My graduating class from Junction City High School was barely 120. In the same way my husband says he is 5’12,” stretching to own every last available increment.
We didn’t have a salutatorian, but in that way you know everyone else in your small classes GPA along with who they’ve kissed, and, well, other things that maybe you didn’t really want to know about them, I knew that if we had, it would have been me. I wore a Gunne Sax dress I’d sewn myself (which may or may not have been adorned with thin strips of blue and green satin ribbon) to graduation, and accompanied–very poorly–I am not a good accompanist–my friend Kellee Bradley for her musical number. (At least that’s how I remember it. It may not have happened that way at all. But then, you’ve seen plenty of disclaimers from me about my memory before.)
Graduation was followed by a summer of long days and nights hoeing by day and slinging pizzas by night–well into 1-2am before being back to sharpening the hoe by 8am the next day.
And then I found myself living the dream I’d proclaimed aloud in my sophomore (or possibly junior, but my money’s on sophomore) year English class.
“I’m going to BYU and I will major in English.”
I set off to BYU, presidential scholarship in hand (or in the bank, or BYU’s bank, as it were), ready to take it by the same storm I took good old JCHS.
And there I was mistaken.
Slowly over the next couple of semesters I learned the painfully hard way exactly what it meant to go from being a big fish in a small pond to barely measuring up to baby-sized guppy in a veritable ocean.
It wasn’t for a lack of trying. I was INVOLVED!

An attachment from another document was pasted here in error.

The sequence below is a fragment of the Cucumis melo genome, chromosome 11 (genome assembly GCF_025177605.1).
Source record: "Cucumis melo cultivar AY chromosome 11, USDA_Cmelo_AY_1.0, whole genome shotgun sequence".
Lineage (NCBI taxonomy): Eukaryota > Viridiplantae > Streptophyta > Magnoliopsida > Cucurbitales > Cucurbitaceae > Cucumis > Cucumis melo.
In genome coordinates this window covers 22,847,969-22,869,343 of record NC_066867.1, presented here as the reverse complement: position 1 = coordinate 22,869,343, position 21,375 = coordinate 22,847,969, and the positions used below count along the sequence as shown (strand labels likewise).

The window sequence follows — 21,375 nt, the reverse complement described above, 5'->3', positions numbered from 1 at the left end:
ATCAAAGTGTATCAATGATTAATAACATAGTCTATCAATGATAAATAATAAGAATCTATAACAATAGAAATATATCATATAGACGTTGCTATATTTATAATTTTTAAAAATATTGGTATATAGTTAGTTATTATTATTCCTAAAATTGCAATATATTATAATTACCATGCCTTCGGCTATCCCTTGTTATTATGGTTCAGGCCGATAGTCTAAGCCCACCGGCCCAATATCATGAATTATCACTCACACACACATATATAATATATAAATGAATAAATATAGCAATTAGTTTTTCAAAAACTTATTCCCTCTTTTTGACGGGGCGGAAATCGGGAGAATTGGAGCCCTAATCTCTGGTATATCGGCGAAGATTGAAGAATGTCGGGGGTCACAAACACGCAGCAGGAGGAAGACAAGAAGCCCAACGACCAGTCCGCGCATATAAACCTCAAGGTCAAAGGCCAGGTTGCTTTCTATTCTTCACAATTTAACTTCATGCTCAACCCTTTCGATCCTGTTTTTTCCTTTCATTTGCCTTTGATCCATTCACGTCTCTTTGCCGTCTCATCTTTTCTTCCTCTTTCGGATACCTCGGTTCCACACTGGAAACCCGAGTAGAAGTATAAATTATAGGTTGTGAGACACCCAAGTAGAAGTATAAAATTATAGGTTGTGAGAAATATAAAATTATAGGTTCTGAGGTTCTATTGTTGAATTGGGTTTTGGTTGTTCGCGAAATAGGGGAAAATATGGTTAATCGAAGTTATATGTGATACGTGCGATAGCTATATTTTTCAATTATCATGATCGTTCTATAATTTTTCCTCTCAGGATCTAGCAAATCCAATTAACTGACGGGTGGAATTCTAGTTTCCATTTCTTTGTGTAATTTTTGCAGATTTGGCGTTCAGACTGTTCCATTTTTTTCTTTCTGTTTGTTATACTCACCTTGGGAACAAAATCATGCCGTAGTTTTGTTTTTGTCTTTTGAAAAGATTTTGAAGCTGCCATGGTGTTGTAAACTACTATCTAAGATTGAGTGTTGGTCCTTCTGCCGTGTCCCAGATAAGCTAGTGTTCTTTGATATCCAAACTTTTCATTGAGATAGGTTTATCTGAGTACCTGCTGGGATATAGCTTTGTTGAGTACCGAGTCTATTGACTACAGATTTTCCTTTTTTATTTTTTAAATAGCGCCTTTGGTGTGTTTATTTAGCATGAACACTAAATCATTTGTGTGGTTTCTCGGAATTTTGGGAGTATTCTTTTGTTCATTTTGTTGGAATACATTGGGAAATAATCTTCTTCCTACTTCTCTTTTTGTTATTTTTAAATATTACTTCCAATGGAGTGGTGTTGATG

I had a job. Eventually two jobs (just not simultaneously).
I was not shy. I said hello to people (in a way that is no longer possibly on account of everyone is glued to their cell phones) in between classes and on the way to and from school.
I was assistant hall president (or something) for Bowen Hall. (That might have been my second year, I don’t recall.)
I became friends with the hall residents.
I volunteered for some sort of council where we met with student representatives for all the other schools in the WAC. Where, for the first time, I realized people really truly think we are weird. (We are weird. I’ve just always thought it was a quaint or charming weird and didn’t realize that there are people out there who don’t actually like us. Like not at all.)
I asked boys to preference.
I was an instigator and DID THINGS.
I had my first caffeine in the form of a Big Gulp of Pepsi from 7-11, which made me so hyper I’m sure I made even more friends.
And nothing worked.
I got lost.
People were not as enamored with me as they had always seemed to be back home. Nor were they as enamored with me as I was with them.
I was no one. Invisible. Forgettable.
I started sitting on the back row of all my classes. Not just Physical Science and American Heritage classes populated by literally hundreds of students, but also my English lit classes.
I stopped raising my hand and asking or answering questions.
I got my first C in a class. And said goodbye to the easy A s I’d been so accustomed to.
I felt insignificant.
And very small.
Eventually I got used to it. I realized I was not going to be salutatorian or make the dean’s list or receive an award for Outstanding Student in English or be nominated Most Likely to Succeed by my graduating class or even get asked to Homecoming.
And I became ok with that.
[Day 144 of Ann Dee Ellis’ 8-Minute Memoir.]